A 52-year-old female presented to the Eye Casualty complaining of a 4-week history of blurred vision in her left eye and a 2-week history of bilateral photosensitivity. On examination, best corrected visual acuity (BCVA) was 6/12 in the right eye and 6/24 in the left eye. Corneal exam was normal with no keratic precipitates. There was bilateral anterior uveitis with + 2 cells in the right eye and + 0.5 cells in the left eye. Intra-ocular pressure (IOP) was raised in the right eye at 40 mmHg and borderline at 19 mmHg in the left eye. There was no vitritis. Dilated fundoscopy revealed a large mottled area of chorioretinal pigmentation in the right eye centred around the optic nerve and a left macular haemorrhagic lesion suspicious for a CNVM (Fig. 1A).

Fig. 1
figure 1

A: Optos ultra-widefield pseudocolour fundus image of both eyes showing mottled chorioretinal circumpapillary pigmentation in the right eye and macular haemorrhage in the left eye (white arrow). B: Fundus auto-fluorescence (FAF) of both eyes on initial presentation. C: Optos ultra-widefield fluoroscein angiography showing areas of mottled hyper- and hypofluorescence in the right eye and a central macular area of leakage in the left eye (late shots)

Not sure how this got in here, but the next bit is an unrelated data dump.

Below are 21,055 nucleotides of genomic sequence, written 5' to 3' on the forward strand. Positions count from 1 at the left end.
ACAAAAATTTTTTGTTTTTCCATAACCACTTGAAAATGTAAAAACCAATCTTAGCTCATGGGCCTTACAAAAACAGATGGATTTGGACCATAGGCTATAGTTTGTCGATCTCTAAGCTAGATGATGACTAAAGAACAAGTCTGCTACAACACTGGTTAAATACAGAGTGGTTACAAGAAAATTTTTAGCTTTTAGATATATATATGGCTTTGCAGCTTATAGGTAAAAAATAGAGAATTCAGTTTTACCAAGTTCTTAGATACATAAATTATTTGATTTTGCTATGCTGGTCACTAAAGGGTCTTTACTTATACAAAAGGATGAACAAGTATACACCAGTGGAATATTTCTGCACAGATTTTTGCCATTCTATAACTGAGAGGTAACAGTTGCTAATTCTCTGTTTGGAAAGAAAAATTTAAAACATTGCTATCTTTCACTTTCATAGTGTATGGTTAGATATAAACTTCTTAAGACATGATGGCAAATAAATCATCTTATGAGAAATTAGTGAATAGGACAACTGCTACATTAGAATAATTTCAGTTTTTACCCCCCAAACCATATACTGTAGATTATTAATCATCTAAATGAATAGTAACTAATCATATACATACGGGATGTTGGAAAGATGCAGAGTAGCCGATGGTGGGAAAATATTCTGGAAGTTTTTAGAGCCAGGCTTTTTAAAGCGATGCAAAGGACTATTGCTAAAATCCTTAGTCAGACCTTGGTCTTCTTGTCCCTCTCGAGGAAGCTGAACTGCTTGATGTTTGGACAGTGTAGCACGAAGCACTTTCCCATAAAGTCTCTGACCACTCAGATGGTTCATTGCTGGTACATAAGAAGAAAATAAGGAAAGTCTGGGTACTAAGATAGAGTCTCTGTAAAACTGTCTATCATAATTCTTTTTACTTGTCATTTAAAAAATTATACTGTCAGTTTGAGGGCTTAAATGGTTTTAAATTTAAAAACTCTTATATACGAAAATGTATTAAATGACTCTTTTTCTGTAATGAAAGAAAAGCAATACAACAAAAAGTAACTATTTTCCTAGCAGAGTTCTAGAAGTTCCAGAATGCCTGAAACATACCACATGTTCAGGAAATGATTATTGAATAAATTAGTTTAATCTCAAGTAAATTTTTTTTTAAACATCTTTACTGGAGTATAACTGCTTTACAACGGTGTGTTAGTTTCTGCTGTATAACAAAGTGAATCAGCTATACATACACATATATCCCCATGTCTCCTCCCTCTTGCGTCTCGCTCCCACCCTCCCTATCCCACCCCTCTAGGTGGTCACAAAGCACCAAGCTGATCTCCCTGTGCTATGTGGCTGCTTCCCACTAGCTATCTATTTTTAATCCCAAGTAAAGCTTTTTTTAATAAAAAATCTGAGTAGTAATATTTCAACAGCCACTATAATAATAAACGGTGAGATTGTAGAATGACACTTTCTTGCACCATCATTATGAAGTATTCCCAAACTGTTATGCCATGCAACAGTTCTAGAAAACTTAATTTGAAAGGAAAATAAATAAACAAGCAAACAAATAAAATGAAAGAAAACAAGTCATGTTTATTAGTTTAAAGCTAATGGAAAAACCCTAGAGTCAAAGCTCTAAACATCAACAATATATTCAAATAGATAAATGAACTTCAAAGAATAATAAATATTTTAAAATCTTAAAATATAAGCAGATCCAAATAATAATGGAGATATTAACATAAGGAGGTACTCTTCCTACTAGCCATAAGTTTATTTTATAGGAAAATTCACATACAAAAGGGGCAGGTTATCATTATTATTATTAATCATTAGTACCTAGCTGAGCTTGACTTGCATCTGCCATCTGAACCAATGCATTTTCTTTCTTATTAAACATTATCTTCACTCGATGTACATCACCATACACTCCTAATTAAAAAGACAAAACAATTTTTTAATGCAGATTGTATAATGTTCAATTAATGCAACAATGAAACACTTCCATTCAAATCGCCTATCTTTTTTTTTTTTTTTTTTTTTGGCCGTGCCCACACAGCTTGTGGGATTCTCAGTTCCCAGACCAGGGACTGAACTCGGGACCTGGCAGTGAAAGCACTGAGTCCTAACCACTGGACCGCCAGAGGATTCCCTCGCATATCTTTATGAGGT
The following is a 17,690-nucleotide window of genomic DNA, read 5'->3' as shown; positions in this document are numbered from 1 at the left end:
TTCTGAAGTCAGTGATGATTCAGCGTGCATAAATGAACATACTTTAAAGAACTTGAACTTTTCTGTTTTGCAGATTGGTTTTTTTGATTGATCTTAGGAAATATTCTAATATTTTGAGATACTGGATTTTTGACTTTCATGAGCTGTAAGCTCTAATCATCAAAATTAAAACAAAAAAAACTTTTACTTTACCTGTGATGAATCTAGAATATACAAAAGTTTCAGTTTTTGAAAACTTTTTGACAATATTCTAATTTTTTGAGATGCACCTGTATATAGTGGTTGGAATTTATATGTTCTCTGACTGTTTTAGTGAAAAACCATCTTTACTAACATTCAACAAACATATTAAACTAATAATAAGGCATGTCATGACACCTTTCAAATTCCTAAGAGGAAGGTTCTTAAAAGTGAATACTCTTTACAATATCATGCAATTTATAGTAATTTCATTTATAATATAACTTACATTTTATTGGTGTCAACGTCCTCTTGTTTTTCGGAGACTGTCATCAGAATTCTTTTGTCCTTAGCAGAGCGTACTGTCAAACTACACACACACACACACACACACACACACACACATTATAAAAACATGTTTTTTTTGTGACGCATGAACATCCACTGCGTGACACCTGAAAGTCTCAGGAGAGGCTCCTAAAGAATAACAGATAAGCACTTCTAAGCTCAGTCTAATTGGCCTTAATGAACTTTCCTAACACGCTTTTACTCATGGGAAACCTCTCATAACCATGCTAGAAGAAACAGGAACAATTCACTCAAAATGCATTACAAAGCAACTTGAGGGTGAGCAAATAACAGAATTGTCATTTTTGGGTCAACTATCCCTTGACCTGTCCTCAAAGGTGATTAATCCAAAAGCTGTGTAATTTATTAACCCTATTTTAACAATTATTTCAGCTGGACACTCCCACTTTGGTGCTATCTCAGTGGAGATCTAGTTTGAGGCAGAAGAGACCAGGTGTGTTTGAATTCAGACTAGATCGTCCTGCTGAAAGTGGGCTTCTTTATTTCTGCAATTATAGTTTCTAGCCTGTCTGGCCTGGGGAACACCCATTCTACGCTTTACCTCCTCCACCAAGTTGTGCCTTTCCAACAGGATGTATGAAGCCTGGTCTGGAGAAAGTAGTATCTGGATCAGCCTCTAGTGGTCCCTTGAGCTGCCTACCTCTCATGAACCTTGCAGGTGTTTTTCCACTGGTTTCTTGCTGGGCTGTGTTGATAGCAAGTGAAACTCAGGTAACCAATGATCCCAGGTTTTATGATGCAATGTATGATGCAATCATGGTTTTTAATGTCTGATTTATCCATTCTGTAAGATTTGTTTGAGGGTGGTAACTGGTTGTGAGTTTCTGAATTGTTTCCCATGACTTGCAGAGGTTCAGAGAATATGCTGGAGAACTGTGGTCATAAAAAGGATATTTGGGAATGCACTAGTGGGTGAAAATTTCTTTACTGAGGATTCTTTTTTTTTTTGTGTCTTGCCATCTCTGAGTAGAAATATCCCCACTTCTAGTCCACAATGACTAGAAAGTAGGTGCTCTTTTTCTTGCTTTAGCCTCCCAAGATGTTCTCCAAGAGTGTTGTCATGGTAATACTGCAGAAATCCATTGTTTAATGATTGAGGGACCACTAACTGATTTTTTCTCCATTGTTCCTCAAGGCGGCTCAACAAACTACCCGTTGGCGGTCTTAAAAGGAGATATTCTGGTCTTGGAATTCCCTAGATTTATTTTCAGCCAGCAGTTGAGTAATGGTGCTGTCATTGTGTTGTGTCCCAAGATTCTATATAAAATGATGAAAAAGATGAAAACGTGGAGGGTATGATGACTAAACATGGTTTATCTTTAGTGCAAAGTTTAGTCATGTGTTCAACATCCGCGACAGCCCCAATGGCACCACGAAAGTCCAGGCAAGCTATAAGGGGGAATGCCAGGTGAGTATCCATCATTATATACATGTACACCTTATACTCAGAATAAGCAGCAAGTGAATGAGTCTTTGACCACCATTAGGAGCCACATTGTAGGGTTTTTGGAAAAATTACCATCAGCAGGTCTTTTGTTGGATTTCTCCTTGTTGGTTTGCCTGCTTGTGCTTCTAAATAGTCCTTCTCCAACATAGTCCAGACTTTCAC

She reported previous treatment in Romania (a high TB burden country, with the highest rates of TB in the European Union [5]) several years earlier of an infective condition affecting her right retina requiring systemic antibiotic and steroid therapy for a 6-month period. No further details were available and she had no other ophthalmic history. There were no self-reported ophthalmic issues since treatment completion and she stated her baseline visual acuity prior to this presentation was normal in both eyes. She had a significant medical history of malignant mucosal melanoma diagnosed six months prior to this ophthalmic presentation. Biopsy confirmed a primary vaginal melanoma, nodular histological subtype, Clarke’s level 3, mitotic index 5/mm2, Breslow thickness 12mm with extensive ulceration and no adjacent lympho-vascular or perineural invasion. A staging positron emission tomography-computed tomography (PET-CT) performed at the time of diagnosis revealed a 3.8cm fluorodeoxyglucose (FDG) avid vaginal mass with a standardised uptake value (SUV) of 5.9 suggesting a malignant lesion. A complete vaginectomy was performed followed by pelvic radiation. Deep margins were positive on histology and the decision was made to initiate adjuvant immunotherapy with ipilimumab and nivolumab. She had completed her third cycle 6 days prior to this presentation. She had no other medical history apart from mild hypertension not requiring medication. She was a non-smoker with no alcohol or illicit drug use. She was of Romanian ethnicity but had been living in Ireland for many years. She reported travelling to Romania occasionally during her time living in Ireland to visit relatives but no known TB contacts. She worked in a restaurant and was married with one son.